Cameron. As usual, it’s difficult to tell from Cameron’s face what’s coming next. Reprimands and promotions are given with the same impassive look and spoken with the same intonation. A certain clenching of the jaw, a tell he shares with Dan, is usually one of the only indications short of a snort that the man has any emotions he’s willing to share.
Cameron tilts his head to the side, indicating that Cal should follow him out of the room.
Cal doesn’t want to get up. Wants to stay on his knees and watch “The Wife,” “Murder,” and “MP” flash by until his eyes go dry and tear up again.
“Have you made up your mind, Cal?” Cameron asks once they can hear one another over the sound of the machines. “What are you going to be? Tinker, tailor, soldier, or sailor? Or, more appropriately, journalist, lover, friend, traitor?”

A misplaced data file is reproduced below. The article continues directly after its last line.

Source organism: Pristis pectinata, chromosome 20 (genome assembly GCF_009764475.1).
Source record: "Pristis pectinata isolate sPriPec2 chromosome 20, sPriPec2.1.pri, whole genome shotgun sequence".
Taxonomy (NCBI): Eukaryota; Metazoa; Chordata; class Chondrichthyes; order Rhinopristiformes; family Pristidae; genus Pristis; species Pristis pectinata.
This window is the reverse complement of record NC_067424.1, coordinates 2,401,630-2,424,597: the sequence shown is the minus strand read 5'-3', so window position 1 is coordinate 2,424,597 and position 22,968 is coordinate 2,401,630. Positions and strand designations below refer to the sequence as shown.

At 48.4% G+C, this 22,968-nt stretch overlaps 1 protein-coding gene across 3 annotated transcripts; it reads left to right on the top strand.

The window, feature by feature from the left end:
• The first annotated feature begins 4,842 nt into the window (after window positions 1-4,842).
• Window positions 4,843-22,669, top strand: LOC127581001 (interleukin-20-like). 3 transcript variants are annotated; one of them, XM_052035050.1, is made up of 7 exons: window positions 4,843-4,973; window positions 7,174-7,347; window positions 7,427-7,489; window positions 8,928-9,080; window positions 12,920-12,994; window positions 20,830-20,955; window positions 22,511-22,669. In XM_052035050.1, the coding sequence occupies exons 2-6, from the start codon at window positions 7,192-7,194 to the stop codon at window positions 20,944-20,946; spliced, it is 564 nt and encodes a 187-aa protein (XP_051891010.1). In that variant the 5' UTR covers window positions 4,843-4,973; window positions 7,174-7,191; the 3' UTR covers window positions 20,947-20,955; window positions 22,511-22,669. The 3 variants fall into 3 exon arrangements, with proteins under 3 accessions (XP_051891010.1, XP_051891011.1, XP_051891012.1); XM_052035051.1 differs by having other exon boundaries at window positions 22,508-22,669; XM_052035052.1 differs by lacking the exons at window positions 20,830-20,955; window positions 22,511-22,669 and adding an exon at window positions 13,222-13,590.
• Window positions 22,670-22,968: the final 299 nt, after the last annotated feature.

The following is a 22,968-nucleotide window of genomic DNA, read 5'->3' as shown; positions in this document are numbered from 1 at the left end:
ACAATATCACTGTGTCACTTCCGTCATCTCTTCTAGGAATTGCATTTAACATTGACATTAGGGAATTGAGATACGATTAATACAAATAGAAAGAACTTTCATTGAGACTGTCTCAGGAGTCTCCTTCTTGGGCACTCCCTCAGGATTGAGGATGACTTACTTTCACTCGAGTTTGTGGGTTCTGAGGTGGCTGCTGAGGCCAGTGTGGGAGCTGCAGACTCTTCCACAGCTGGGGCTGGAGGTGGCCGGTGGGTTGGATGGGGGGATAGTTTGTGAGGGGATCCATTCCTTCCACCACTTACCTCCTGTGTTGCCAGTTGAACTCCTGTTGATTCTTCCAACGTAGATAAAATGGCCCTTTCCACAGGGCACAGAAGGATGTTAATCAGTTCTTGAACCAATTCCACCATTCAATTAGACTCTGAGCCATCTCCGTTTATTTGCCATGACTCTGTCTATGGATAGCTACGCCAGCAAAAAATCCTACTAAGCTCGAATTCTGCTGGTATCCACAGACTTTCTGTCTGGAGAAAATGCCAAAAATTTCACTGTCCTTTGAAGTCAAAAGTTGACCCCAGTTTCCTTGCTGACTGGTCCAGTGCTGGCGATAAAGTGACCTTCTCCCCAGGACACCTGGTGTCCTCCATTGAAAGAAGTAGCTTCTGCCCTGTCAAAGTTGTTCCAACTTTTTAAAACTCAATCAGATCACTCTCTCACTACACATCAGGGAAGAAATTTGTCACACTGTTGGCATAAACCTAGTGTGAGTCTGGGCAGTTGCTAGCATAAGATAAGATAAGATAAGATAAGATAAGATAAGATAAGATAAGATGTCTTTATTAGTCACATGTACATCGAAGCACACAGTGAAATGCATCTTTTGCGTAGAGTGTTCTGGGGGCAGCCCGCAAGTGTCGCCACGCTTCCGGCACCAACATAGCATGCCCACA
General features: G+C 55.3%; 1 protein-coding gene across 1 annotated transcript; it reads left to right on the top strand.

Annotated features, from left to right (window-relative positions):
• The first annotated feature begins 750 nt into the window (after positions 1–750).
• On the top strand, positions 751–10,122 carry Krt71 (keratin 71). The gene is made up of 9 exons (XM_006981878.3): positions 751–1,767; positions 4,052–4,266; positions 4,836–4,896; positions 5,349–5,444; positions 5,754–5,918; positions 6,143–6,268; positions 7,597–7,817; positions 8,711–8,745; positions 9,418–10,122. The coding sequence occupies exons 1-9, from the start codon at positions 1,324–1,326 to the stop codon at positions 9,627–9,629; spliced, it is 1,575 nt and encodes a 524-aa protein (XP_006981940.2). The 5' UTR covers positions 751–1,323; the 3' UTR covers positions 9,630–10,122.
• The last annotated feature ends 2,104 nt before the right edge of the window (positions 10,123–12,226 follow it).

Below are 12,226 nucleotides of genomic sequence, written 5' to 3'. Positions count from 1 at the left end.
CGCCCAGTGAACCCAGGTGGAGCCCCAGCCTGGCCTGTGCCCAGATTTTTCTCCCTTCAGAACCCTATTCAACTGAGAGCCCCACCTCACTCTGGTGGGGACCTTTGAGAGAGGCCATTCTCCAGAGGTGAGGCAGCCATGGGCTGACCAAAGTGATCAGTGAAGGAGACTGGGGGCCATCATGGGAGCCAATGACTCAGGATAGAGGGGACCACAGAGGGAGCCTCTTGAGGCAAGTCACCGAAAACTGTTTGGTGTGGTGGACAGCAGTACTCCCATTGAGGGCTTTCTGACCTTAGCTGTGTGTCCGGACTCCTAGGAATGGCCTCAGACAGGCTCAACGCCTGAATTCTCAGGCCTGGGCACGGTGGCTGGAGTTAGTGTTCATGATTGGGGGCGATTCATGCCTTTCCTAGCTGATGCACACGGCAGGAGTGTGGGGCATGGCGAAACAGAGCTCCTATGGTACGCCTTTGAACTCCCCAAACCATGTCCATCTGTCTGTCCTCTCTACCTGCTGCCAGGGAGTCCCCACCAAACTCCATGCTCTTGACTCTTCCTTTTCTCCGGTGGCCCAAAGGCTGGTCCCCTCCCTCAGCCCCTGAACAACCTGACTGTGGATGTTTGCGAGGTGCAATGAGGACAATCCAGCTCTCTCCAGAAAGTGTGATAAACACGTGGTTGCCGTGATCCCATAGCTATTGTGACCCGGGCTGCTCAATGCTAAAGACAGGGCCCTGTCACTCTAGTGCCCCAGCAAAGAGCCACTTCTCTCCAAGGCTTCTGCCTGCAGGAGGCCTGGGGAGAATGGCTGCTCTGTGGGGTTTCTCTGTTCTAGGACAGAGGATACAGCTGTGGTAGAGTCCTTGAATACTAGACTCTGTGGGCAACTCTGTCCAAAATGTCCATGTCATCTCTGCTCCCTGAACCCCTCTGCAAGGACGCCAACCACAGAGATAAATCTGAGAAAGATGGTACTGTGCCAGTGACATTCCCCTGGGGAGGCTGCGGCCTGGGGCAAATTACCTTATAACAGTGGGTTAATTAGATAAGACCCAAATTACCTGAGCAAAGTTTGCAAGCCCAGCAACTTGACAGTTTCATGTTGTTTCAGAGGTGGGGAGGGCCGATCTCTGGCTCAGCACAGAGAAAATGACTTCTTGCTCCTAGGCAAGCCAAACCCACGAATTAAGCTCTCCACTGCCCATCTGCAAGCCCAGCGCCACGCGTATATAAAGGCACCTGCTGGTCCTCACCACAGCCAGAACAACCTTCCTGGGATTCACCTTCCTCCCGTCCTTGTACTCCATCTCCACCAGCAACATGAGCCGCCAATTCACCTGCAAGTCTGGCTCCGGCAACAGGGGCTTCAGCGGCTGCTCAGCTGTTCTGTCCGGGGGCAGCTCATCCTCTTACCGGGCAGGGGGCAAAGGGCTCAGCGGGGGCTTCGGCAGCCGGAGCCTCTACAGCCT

“You know I’ve been all of them. In various combinations. And you left out spy, Cameron.”
A raised eyebrow. “You’re lucky I left out beggar man and thief. And you know your freelance contract forbids you from taking anything but the Collins story. I would always manage to include something like that, even on a napkin.”
Cal feels the phantom impression of the pen scrawling the revised version of the contract on his back and winces through his grin. “About that.”
Cameron holds his gaze for a long moment. “Senior reporter. Five year contract, but no salary increase and I think you know why. It’s already on your desk. I’m sure Liz has run off copies for everyone by now.”
Cal looks down. “I—“
Cameron stops him with a clap on the shoulder. “Whatever it is, I can live without hearing it.”